Montclair State University
Did anyone ever offer to make George Washington "king"?
The answer is: No. There is no evidence that this ever happened. But the story, in various forms, has been around for a long time.
What is the origin of this story?
The best account of the origins and development of this myth is by Robert F. Haggard, "The Nicola Affair: Lewis Nicola, George Washington, and American Military Discontent during the Revolutionary War," Proceedings of The American Philosophical Society Vol. 146, No. 2, June 2002, pp. 139-169, formerly online at the APS site, now archived.
Haggard first summarizes how the myth grew by reviewing accounts of it in historical works. The earliest of them, published in 1823, states ""a letter was handed to Washington containing the demand of some for a monarchy, and himself the king." From there the story grew. As recently as 1984 a prominent American historian wrote that "Washingtons refusal to countenance Nicolas scheme signifies the death of the monarchical idea in the United States and the total triumph of representative government." (Haggard p. 142).
Haggards essay is the fullest answer to the question posed in my title. This short essay simply attempts to amplify and clarify it, and to present the relevant evidentiary documents in an authoritative and accessible format.
[H]istorians have not always been wary enough of stories that appear tailor-made for their subjects, particularly when the source of that story is another secondary account. The thought of George Washington selflessly refusing the offer of a "crown" at the close of the Revolutionary War is so appealing, both to readers and writers of history, that its exclusion from the record would seem almost criminal. Third, biographers have not always treated fairly figures of secondary importance to the life of their primary subject.
That historians have not done so is attributable to one simple fact: they have not read the letters that Nicola wrote to Washington on 22, 23, 24, and 28 May 1782. If they had, they would have known that Nicola was only speaking for himself; that he was not advocating the overthrow of the government of the United States, but the establishment of a new state on its western border; and that he did not offer Washington a crown directly.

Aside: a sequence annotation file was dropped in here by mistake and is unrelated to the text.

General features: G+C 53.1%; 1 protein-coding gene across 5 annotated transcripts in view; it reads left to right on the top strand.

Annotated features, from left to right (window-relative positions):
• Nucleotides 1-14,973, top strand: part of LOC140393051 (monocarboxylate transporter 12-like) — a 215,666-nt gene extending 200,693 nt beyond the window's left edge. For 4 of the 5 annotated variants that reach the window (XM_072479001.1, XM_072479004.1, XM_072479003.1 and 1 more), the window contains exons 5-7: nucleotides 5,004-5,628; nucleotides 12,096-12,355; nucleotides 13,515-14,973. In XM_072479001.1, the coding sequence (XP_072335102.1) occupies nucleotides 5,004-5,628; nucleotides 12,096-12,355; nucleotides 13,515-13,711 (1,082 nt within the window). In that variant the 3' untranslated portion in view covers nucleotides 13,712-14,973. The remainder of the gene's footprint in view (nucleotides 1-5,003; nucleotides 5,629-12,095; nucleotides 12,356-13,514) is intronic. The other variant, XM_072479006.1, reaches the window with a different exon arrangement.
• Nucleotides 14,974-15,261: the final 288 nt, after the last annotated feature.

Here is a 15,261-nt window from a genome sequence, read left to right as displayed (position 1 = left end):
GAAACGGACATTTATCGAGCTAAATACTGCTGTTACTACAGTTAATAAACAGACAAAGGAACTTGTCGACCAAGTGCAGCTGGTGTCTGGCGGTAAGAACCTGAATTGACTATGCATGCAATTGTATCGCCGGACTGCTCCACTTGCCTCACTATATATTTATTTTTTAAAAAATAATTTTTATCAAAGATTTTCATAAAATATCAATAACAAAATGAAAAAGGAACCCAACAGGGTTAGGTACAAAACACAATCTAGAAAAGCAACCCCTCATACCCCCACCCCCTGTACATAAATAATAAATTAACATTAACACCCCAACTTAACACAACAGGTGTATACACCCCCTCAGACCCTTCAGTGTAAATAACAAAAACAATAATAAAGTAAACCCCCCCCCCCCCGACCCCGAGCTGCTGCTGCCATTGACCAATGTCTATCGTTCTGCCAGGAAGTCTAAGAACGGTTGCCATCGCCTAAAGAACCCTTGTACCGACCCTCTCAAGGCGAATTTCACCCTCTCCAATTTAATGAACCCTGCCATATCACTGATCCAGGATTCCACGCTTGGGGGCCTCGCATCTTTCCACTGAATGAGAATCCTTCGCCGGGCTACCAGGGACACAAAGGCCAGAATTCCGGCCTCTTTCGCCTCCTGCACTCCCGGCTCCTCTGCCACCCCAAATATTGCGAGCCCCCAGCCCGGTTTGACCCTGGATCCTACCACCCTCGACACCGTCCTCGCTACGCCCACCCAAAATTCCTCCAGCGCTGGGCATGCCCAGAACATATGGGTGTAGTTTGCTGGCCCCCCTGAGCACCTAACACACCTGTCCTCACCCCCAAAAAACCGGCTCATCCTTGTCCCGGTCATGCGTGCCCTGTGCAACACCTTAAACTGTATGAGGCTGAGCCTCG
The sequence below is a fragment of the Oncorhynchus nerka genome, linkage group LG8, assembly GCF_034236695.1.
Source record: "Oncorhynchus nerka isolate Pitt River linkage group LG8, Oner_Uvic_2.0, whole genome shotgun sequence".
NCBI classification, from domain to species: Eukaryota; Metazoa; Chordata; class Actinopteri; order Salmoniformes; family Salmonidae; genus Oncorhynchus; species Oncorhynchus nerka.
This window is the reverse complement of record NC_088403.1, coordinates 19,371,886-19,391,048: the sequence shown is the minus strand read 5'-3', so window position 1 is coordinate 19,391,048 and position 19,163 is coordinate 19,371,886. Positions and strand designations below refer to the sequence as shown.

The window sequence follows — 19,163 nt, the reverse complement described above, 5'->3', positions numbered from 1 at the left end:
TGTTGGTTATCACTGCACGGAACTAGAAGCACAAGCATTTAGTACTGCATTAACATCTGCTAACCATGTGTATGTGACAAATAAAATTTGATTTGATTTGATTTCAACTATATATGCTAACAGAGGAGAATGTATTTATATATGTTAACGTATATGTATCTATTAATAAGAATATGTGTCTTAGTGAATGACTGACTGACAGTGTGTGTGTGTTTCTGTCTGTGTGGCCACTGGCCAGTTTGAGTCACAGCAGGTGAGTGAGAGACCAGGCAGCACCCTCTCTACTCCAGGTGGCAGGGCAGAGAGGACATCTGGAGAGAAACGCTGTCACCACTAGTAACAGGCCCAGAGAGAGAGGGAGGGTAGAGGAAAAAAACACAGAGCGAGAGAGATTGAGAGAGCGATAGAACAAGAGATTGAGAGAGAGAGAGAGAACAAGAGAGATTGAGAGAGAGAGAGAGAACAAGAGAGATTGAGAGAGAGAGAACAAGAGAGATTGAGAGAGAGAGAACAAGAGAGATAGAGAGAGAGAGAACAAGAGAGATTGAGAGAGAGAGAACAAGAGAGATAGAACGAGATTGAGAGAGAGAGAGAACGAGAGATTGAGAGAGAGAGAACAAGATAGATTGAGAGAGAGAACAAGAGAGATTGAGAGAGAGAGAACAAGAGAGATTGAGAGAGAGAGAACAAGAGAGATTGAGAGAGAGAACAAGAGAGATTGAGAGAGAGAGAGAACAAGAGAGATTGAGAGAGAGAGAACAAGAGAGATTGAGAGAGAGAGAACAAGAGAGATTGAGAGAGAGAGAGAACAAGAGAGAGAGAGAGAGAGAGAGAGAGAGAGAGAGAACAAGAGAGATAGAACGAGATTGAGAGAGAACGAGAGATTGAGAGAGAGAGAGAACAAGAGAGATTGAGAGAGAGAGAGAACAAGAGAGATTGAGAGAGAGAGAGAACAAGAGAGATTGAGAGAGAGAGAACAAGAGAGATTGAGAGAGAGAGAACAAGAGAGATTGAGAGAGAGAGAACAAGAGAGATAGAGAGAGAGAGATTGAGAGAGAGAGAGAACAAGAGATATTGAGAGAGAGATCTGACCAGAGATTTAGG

This is not quite right. Nicola did not "offer" Washington a "crown" at all, for Nicola had no crown to give.
At most, Nicola was floating an idea of his own, but one he was utterly incapable of bringing into being, and gently suggesting that Washington might consider the desirability of establishing a new state, headed by a king. Its inaccurate, therefore, to say that Washington turned down a chance to be king.
Here is my transcription from the handwritten original of the whole text of Nicolas letter. I believe this is the first time a completely transcript has been published. Links to the images of the original, at the Library of Congress website, are included.
The "Edsitement" page on the end of the Revolutionary War contains this statement:
The first test of Washington's resolve came in a letter (and a series of observations appended to the letter) from one of his officers, Lewis Nicola, dated May 22, 1782. (NOTE: The letter is available in the George Washington Papers collection on the EDSITEment-reviewed website American Memory, but unfortunately has not been transcribed. Interested students might want to try to do some transcribing, but this would be an extension, not part of this lesson.
I have transcribed the entire letter from the American Memory site here, and have also included links to the scanned pages of the original letter at the Library of Congress American Memory site.
Sometimes Col. Nicolas letter is confused with the "Newburgh Addresses" of two months earlier. Or it is said that the "Newburgh Addresses" contain an offer to make Washington king.
But this is not true either, as a study of these documents shows.
The two anonymous "Newburgh Addresses" are on-line in the Journals of the Continental Congress, volume 24, whose Home Page is
They are identified by Kohn, notes 65 and 73. "For the Kohn article, see p. 165, note 102 of the Haggard article I cited.
Neither of the "Newburgh Addresses" mentions anything remotely resembling an offer, suggestion, etc. about calling for Washington to be king.
I've downloaded the pages as TIF files and converted the TIFs to PDFs. You can read them here:
1. Washington's letter of introduction to the two "Newburgh Addresses"
2. The First "Newburgh Address"
The same text is posted at another site:
3. The Second "Newburgh Address"
http://chss.montclair.edu/english/furr/gbi/docs/kingmyth.html | Email me: furrgATmailDOTmontclairDOTedu | Last revised 27 February 2019